Climate@Noon event discusses gendered livelihoods, farming in Ghana

Katarina Rothhorn, Features Editor

Hanson Nyantakyi-Frimpong, assistant professor of geography at the University of Denver, has been researching how ineffective farming in the floodplains of Ghana has led to greater societal issues, especially gender roles. His presentation, “Farming the Floodplain: Gendered Surplus People, Food Security, and Maladaptation to Climate Change in Northern Ghana” looks at the intersection of environmental concerns and gender equality in a country that continues to farm in unstable floodplains. 

Nyantakyi-Frimpong is also interested in the sustainability of these farming practices and how to improve the vulnerability of the people and land in this region. 

“I draw upon Karl Marx’s theory of relative surplus population, and empirical fieldwork using in-depth interviews with farmers and government officials,” Nyantakyi-Frimpong said in his abstract summary of the event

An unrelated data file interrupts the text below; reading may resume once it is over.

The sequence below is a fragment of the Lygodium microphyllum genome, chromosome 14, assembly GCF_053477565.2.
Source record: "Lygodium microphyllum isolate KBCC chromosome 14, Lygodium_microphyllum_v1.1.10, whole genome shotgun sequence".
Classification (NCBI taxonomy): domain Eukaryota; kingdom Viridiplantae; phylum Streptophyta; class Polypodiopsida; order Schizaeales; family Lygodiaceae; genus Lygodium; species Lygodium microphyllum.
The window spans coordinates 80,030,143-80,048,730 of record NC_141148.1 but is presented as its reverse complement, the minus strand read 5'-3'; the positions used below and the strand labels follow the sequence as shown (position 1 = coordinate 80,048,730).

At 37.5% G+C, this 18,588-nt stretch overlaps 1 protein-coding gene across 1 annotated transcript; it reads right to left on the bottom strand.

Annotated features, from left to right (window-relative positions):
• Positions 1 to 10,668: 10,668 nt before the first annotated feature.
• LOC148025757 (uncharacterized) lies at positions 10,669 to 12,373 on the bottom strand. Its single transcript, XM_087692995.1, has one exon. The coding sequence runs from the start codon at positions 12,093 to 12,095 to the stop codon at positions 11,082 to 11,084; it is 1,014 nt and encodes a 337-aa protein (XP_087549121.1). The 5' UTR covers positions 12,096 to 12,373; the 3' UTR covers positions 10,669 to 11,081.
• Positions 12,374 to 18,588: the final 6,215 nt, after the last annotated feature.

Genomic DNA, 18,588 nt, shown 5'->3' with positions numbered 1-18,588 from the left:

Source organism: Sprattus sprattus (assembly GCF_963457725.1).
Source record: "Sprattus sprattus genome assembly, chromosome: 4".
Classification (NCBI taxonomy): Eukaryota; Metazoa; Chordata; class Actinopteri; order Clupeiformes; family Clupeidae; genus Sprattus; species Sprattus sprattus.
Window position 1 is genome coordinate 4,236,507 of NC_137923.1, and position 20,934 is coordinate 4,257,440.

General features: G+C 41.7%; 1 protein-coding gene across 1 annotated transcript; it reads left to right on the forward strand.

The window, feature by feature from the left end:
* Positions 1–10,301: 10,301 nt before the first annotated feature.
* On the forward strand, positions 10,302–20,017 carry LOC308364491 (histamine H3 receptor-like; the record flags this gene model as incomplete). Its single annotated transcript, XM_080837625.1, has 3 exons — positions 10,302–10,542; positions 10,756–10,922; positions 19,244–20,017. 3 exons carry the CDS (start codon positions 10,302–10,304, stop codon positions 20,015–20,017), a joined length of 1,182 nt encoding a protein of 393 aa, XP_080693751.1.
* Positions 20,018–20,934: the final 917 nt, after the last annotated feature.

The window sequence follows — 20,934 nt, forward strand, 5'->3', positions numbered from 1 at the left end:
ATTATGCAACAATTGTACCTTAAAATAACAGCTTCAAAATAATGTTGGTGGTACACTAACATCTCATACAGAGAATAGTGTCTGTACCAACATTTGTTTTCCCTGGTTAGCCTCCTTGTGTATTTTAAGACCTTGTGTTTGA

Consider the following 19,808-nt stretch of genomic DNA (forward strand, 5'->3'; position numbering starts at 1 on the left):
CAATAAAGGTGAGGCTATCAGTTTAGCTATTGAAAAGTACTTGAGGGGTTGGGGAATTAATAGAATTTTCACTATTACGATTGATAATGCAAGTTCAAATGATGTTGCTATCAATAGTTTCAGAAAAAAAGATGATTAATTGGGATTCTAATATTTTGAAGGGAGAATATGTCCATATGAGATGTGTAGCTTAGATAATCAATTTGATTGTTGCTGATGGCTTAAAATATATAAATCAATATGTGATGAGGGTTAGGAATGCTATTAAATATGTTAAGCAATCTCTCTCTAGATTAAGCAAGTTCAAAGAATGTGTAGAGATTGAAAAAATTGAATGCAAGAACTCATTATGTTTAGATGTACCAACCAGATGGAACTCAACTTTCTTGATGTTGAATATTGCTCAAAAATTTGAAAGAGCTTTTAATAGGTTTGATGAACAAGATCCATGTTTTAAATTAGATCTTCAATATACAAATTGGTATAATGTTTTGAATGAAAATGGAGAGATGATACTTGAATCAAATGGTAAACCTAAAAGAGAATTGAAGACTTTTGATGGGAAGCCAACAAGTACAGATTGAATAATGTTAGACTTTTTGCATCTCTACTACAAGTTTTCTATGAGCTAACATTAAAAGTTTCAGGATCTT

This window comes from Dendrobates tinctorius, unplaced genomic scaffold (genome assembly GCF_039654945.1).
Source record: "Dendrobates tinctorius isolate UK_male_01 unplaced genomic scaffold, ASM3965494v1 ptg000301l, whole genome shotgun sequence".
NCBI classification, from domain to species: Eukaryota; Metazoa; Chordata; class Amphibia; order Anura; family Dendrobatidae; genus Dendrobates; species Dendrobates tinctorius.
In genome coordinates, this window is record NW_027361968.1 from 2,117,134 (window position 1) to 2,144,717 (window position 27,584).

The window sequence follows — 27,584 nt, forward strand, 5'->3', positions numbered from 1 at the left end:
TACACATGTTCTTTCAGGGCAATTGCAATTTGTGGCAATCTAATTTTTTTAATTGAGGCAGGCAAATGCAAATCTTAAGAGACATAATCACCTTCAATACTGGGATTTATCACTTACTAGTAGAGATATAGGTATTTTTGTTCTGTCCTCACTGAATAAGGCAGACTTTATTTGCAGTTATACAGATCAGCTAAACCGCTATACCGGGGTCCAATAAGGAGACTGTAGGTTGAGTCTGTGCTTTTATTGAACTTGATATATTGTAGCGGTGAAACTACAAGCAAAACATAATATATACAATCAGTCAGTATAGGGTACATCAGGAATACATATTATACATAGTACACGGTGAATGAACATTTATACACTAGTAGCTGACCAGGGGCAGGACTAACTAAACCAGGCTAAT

He will be presenting his research on Friday, Sept. 10 as a part of the Climate@Noon webinar series from noon – 1 p.m over Zoom.

Along with the research Nyantakyi-Frimpong has already done in Northern Ghana, he has plans to team up with Ryan Stock, assistant professor of earth, environmental and geological sciences at NMU, to look at increasing solar power in Ghana as a climate mitigation strategy. 

The Climate@Noon events are co-presented by Northern Climate Network and the Sustainability Hub for Innovation and the Environment. All events are recorded and can be watched at the Northern Climate Network website

This event is free, open to the public and can be viewed live on Zoom with the meeting ID 981 6390 8641 and password Climate.